Birmingham, Ala.– The Alabama State Department of Education’s intervention team has left Birmingham City Schools. ALSDE staff are approving local board agendas and monitoring finances from Montgomery. A year and a half after the state first took the reins, the local board is quietly going about its business. As 2014 approaches, [...]
Post Tagged with: "Southern Education Desk"
Three years ago, after spending almost nineteen billion dollars on hi-tech research, the Pentagon found the best bomb-detection devices in existence are dogs’ noses. But researchers at Auburn University are trying to make them even better. They’ve developed a new type of bomb-sniffing K-9 called a “VaporWake” dog. Our Alabama reporter Dan Carsen has more on this new tool in the anti-terrorism arsenal.
There’s been a revolution in American K-12 education: the “Common Core State Standards.” Released in 2010, they’re math and language arts standards meant to raise rigor and establish consistency across the nation. They’ve been adopted in 45 states. But in the first of a three-part series, Alabama reporter Dan Carsen tells us that even in those places, all is not quiet on the Common Core front.
Most education researchers and even many economists think high-quality Pre-K benefits children and the communities where they live. But the effects are limited when programs just don’t reach many kids. Even in states such as Alabama, which have highly regarded programs, these services reach only a fraction of eligible children.
An investigation by the Southern Education Desk has found that the committee appointed by the Mississippi Department of Education to evaluate sex education programs for the state’s schools made mistakes in the approval process.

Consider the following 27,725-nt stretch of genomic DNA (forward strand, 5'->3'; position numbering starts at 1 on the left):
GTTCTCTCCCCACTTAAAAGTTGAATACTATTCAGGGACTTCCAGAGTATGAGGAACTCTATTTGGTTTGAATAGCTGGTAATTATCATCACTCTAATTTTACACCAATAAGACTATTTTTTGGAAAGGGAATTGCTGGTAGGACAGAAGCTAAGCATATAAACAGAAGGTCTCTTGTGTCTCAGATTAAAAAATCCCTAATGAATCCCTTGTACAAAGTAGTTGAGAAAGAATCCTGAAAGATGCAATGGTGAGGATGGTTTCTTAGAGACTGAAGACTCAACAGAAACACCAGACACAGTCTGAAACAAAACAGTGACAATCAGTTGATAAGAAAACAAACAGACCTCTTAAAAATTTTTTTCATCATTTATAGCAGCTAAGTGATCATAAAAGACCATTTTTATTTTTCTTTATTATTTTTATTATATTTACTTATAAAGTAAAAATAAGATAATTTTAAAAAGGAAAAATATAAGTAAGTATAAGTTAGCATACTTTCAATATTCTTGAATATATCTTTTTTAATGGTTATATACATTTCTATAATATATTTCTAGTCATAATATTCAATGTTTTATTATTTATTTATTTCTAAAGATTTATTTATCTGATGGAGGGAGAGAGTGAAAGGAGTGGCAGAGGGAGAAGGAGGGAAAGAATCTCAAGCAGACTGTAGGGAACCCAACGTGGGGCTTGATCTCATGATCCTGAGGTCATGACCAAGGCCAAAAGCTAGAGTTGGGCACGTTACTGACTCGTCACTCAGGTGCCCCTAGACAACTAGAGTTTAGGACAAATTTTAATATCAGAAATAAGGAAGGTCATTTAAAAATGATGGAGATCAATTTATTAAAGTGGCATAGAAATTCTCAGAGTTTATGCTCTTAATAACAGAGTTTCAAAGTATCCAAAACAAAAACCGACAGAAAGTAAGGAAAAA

Alabama has a 72 percent on-time high school graduation rate. Current statistics show that eight percent of students drop out. Leadership Montgomery, an organization whose mission is to effect positive civic transformation took on the challenge to give students a glimpse of what their future could be after completion of high school.
Tourists driving through the Great Smoky Mountains National Park discovered a new attraction this summer. Archaeologists from the National Park Service and the University of Tennessee opened three big holes in a field. But it was who was digging those holes that surprised most folks who stopped by.
Summer Learning Loss is a serious issue and one that’s been making national headlines lately. Studies have shown that most students lose about two months in math skills over the summer and low-income children lose more than two months in reading achievement, despite the fact that their middle-class peers make slight gains. That’s why education officials in state and across the country are stressing the importance of keeping kids engaged over the summer. And one summer camp program in the Birmingham area is doing just that.